Greenpeace USA published a blog post on December 22, a week before the scheduled shutdown of the Vermont Yankee Nuclear Power Station titled ONE LESS FUKUSHIMA-TYPE NUCLEAR REACTOR THREATENING THE U.S. that celebrates the fact that New England is losing another reliable, natural gas-free, CO2-free, electricity production facility.
The blog’s author, Jim Riccio, is proud of having worked for more than two decades as an antinuclear activist. His Greenpeace blog post describes the focused effort that was required to bring about the decisions to close the plant and relates it to similar efforts to shut down several other nuclear plants in New England.
John F. Kennedy once said the “Victory has a thousand fathers ….” This one had a mother and a lot of aunts and uncles too. I cannot mention Vermont Yankee or Yankee Rowe for that matter without lauding my friend and colleague Deb Katz and the Citizen’s Awareness Network. (CAN) Deb and CAN understood that the restructuring of the electricity market offered Vermonters an opportunity to have a say in the fate of Vermont Yankee. They got Vermont the vote that precipitated this shutdown. By the time the Vermont Senate voted on Vermont Yankee the decision to shut it down was almost unanimous. The Senate vote was 26 to 4.
Also, I would be remiss if I didn’t mention the efforts of Governor Peter Shumlin (D) and his administration. Their tenacity and willingness to fight for the people of Vermont in court and in the public arena helped ensure the shutdown vote stuck.
I’ve engaged with Riccio on more than one occasion. He is a stubborn man with little or no understanding of the way that his actions affect people and the environment. He has no technical training; his arguments often sound like they are coming from a list of general talking points designed to confuse and appeal to emotions rather than reason. Though emotional arguments can be alluring, they can often be evaluated to be harmful over the course of time as long as someone remembers and assigns accountability for the resulting decisions.
Here is the comment that I submitted on Jim’s post. I suspect it might not be visible to anyone else.
Have you ever visited Vernon, VT and noticed how far it is from the ocean? Have you ever toured the Vermont Yankee Nuclear Plant and seen the diversely located diesel generators, the hardened containment vent, and the other modifications that were installed years ago that prevent the plant from being vulnerable to the kind of loss of all electrical power event that caused such serious plant damage at Fukushima?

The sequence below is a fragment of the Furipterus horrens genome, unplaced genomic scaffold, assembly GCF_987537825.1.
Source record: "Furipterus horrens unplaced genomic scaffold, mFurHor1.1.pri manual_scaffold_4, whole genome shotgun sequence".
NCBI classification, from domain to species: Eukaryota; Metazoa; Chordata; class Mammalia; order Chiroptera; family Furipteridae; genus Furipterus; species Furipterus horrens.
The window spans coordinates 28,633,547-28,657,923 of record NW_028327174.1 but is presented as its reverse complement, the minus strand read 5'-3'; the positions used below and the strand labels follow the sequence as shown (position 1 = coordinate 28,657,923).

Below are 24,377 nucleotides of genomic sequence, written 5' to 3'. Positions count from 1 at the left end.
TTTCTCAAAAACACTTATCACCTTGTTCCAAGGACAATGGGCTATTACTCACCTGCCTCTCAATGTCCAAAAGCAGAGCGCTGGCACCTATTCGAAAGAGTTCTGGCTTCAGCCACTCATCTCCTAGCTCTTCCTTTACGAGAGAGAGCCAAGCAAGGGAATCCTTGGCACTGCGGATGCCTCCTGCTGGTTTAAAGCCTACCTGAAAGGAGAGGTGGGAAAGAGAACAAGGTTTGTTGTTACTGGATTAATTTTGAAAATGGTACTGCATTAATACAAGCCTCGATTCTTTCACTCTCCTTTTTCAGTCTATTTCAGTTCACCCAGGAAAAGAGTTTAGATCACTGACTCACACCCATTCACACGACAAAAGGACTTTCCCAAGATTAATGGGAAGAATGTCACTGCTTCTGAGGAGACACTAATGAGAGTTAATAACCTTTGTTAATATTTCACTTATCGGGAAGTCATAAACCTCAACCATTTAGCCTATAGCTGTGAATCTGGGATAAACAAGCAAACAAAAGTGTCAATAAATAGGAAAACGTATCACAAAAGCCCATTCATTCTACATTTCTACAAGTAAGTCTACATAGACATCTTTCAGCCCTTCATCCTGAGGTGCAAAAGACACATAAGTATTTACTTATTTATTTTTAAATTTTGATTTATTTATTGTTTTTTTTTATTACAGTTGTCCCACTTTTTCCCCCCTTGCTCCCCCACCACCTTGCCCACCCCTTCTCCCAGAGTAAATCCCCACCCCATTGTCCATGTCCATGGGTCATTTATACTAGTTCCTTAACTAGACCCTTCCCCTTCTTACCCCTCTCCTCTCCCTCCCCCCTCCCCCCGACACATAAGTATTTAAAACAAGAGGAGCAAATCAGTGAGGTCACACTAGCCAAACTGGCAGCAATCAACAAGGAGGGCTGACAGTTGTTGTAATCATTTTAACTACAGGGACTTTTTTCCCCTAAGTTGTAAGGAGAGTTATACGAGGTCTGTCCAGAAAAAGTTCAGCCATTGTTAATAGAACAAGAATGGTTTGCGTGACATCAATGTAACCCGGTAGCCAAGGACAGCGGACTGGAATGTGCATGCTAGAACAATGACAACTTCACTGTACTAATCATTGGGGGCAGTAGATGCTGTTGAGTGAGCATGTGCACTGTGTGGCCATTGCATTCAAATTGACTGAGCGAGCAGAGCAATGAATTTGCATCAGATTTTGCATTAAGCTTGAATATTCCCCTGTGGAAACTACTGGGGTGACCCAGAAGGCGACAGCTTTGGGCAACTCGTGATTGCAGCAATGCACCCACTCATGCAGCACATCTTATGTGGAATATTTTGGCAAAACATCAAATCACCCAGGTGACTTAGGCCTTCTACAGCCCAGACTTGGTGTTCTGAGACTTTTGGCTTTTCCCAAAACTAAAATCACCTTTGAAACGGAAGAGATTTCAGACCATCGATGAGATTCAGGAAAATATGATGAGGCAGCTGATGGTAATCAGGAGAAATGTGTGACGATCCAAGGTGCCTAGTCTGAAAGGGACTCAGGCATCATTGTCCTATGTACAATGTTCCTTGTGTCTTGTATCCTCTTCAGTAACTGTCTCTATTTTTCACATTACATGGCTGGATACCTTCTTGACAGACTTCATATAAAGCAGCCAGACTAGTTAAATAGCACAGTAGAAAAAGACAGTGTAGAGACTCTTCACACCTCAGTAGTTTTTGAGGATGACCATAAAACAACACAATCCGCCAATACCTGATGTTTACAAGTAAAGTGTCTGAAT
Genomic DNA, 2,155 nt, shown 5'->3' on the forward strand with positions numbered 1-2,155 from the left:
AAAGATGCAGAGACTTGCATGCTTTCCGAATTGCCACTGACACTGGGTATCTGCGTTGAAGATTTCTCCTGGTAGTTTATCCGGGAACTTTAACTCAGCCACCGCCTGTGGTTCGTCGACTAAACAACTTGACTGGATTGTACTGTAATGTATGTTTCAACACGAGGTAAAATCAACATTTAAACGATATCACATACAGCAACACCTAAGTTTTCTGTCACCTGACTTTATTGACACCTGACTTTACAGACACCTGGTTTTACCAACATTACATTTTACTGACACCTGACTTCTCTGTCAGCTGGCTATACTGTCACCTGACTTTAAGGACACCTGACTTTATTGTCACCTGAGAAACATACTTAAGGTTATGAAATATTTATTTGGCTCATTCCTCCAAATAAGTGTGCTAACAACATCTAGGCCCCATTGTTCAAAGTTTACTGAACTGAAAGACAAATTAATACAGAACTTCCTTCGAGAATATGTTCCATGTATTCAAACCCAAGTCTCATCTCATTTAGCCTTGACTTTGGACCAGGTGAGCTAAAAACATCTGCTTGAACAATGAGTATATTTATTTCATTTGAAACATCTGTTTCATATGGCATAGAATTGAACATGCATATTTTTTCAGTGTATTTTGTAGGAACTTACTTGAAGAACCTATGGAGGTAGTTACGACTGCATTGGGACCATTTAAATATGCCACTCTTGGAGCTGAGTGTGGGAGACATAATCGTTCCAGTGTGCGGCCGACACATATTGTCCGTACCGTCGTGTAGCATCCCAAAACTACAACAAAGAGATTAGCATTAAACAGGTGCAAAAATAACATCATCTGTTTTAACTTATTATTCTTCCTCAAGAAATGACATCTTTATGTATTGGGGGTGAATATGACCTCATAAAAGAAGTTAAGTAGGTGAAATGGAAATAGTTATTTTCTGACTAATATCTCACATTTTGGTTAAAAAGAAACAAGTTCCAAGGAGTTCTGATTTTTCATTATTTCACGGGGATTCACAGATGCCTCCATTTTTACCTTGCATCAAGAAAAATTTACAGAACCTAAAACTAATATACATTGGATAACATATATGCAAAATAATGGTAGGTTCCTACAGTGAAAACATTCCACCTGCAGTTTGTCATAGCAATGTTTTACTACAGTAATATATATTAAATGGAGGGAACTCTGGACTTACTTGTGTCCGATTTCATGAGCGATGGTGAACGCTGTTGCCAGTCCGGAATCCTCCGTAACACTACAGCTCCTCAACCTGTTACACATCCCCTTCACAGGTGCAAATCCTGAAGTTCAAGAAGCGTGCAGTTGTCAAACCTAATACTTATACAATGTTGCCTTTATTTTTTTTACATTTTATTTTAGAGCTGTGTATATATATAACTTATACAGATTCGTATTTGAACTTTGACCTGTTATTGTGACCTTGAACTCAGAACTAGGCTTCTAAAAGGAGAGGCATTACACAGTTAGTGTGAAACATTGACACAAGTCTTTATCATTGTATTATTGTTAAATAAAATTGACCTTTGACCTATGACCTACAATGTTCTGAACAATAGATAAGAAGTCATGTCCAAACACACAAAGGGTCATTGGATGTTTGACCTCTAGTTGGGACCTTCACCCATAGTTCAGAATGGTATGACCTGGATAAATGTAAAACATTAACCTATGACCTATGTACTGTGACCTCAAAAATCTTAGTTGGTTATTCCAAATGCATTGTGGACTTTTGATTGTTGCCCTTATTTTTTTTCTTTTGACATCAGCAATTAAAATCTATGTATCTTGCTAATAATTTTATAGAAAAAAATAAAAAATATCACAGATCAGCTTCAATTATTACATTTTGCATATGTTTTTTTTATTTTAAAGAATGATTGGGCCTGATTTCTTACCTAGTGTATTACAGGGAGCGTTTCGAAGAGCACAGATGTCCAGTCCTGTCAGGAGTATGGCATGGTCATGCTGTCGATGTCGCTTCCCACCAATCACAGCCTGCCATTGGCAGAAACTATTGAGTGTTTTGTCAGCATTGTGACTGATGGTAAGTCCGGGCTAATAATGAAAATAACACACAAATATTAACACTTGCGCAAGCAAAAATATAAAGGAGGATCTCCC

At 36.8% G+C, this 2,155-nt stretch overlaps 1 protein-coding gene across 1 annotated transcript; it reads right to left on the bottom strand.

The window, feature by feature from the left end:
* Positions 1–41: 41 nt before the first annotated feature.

It is misleading to emphasize that Vermont Yankee is similar to the reactors that were damaged at Fukushima Daiichi when it is different in such key areas. It would be more accurate to point out that it is the same design as the Onagawa reactors.
In case that allusion escapes you, Onagawa is a Japanese coastal nuclear power station with four GE BWR’s (three Mk-1s and one Mk-2) that is closer to the epicenter of the Sendai earthquake than Fukushima Daiichi is.
Because it was constructed under the supervision of a stubborn engineer who liked back-ups to his back-ups, it was on higher ground and had better protections than its sister plant at Fukushima Daiichi. Onagawa quietly rode out the series of natural disasters and then served as an emergency shelter for hundreds of people in the wake of the Great Northeast Japan earthquake and tsunami.
In the coming years, I will be pointing back to your post and asking you and your employers to take some amount of responsibility for the environmental harm and economic consequences of the coordinated effort to discredit Entergy, misinform the general public in Vermont, and ignore the interests of all of the rest of the plant’s neighbors.
Publisher, Atomic Insights
In my opinion, groups that celebrate the loss of facilities like Vermont Yankee after working hard to ensure their untimely demise should never be referred to as “environmental.” They have proven by actions that they care little about the effects their actions have on the cleanliness and sustainability of the environment that supports their fellow human beings.